What is behind President Bush’s latest drop in the polls? In the latest Gallup survey, just 31 percent approve of the job he is doing, versus 65 percent who disapprove. What is driving those numbers?
#ad#It has become conventional wisdom to argue that any decline in Bush’s approval rating these days comes from the falling support of Republicans and conservatives. To some extent, that is true. But a look inside the findings of two Gallup polls, taken a year apart, suggests that what is actually happening is a little more complicated.
Bush’s ratings appear to be declining in a three-step process. In the first step, Democrats fell off, while smaller numbers of independents peeled away and support remained strong among Republicans. In the second step, Democratic support hit bottom, while independent support fell to ever-lower levels and support among Republicans began to decline. In step three–which appears to be beginning now–independent support appears to be heading closer to the bottom while significant numbers of Republicans are also expressing disapproval.
Democratic support for the president began to fall away in 2002, after his astonishingly high post-9/11 approval ratings peaked at near 90 percent. But it did not completely disappear. As late as May 2005, Gallup found that 24 percent of Democrats approved of the job Bush was doing, while 73 percent disapproved. In that same poll, 38 percent of independents approved of Bush’s performance, versus 53 percent who disapproved. Republican approval was 87 percent, with 12 percent disapproval.
Now, a year later, the numbers are quite different. Just four percent of Democrats–a number that statistically might as well be zero–approve of Bush’s performance, while 94 percent disapprove. That is a one-year drop of 20 percentage points in Democratic approval, and an increase of 21 percentage points in disapproval.
The approval of independents has dropped to 26 percent, while 69 percent disapprove. That is a drop of 12 percentage points in independent approval, and an increase in 16 percentage points in disapproval.
And today, 68 percent of Republicans approve of the job Bush is doing, versus 28 percent who disapprove. That is a drop of 19 points in Republican approval, and an increase of 16 points in disapproval.
So Bush is losing support among those who have supported him for years. Why?
A look inside the latest numbers suggests several reasons, but it appears the president’s stand on immigration is the biggest drag on his support among Republicans–even more damaging than the disapproval caused by rising gas prices.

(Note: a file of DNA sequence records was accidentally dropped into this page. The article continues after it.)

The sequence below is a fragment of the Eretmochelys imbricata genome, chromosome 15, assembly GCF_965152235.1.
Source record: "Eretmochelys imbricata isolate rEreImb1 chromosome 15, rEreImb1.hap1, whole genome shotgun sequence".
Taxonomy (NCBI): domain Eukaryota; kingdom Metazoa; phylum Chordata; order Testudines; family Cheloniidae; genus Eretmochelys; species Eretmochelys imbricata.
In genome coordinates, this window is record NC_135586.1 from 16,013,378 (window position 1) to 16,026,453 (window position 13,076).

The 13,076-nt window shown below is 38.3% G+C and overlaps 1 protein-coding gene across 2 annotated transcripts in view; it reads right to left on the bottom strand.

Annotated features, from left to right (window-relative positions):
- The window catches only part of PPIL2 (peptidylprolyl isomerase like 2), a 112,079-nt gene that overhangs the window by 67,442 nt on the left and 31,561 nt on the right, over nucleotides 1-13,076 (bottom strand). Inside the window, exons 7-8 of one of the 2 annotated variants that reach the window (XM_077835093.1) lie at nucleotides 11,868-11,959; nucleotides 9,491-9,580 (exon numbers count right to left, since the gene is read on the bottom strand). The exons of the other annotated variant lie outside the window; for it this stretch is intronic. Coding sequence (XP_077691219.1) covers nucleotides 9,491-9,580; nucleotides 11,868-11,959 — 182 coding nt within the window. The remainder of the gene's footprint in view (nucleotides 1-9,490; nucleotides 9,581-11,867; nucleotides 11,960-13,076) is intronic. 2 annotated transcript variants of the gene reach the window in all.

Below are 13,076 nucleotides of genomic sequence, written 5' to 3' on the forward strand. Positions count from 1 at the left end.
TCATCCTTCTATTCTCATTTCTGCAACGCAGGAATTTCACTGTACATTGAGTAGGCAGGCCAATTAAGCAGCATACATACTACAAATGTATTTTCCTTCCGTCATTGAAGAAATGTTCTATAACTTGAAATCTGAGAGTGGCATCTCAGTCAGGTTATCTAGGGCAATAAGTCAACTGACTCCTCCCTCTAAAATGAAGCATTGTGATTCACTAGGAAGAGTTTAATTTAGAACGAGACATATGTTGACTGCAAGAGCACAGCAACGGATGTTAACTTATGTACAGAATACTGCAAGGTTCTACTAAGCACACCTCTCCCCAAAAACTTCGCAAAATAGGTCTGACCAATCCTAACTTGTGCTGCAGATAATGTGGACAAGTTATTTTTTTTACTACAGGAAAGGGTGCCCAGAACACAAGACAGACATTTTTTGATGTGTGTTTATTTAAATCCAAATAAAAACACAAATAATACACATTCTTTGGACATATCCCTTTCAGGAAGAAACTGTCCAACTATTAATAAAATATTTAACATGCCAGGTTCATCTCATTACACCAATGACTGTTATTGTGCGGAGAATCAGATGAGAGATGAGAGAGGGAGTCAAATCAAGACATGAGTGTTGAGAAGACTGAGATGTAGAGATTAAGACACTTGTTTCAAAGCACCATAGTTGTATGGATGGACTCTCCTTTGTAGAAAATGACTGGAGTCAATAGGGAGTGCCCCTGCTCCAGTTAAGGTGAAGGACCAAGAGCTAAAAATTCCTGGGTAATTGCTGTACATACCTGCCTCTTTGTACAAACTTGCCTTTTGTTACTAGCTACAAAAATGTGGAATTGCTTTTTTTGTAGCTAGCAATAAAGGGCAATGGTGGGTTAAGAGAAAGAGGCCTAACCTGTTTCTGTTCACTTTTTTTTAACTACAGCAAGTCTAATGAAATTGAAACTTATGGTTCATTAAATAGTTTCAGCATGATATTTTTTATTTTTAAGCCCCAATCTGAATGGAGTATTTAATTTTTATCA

Of several issues specifically covered by the Gallup poll–the economy, foreign affairs, the situation in Iraq, terrorism, immigration, and energy policy–immigration is the only area in which more Republicans disapprove of the president’s policy than approve. And they disapprove by a significant margin: 52 percent of Republicans in the survey disapprove of Bush’s immigration policy, versus 40 percent who approve.
Although immigration is the worst, the president’s approval rating among Republicans is at best lackluster on a number of other issues. On the economy, 72 percent of Republicans approve of the president’s performance, while 26 percent disapprove–a strikingly high disapproval number given recent reports of high growth and low unemployment.
On foreign affairs, 72 percent of Republicans approve of the president’s performance, versus 25 percent who disapprove. On the situation in Iraq, 71 percent of Republicans approve, versus 28 percent who disapprove. On terrorism, 88 percent approve, versus 11 percent who disapprove. And on energy policy, 49 percent approve, versus 45 percent who disapprove.
What the numbers show is that, with the exception of terrorism, Bush has lost solid Republican support on a number of significant issues. Where that process ends is anyone’s guess. Perhaps this is the bottom, and the president will begin to rise in the polls. On the other hand, present trends might continue. If they do, the three-step process could ultimately become a four-step process, with more Republicans deciding to abandon the president, leaving him with no dependable base of support.
— Byron York, NR’s White House correspondent, is the author of The Vast Left Wing Conspiracy: The Untold Story of How Democratic Operatives, Eccentric Billionaires, Liberal Activists, and Assorted Celebrities Tried to Bring Down a President — and Why They’ll Try Even Harder Next Time.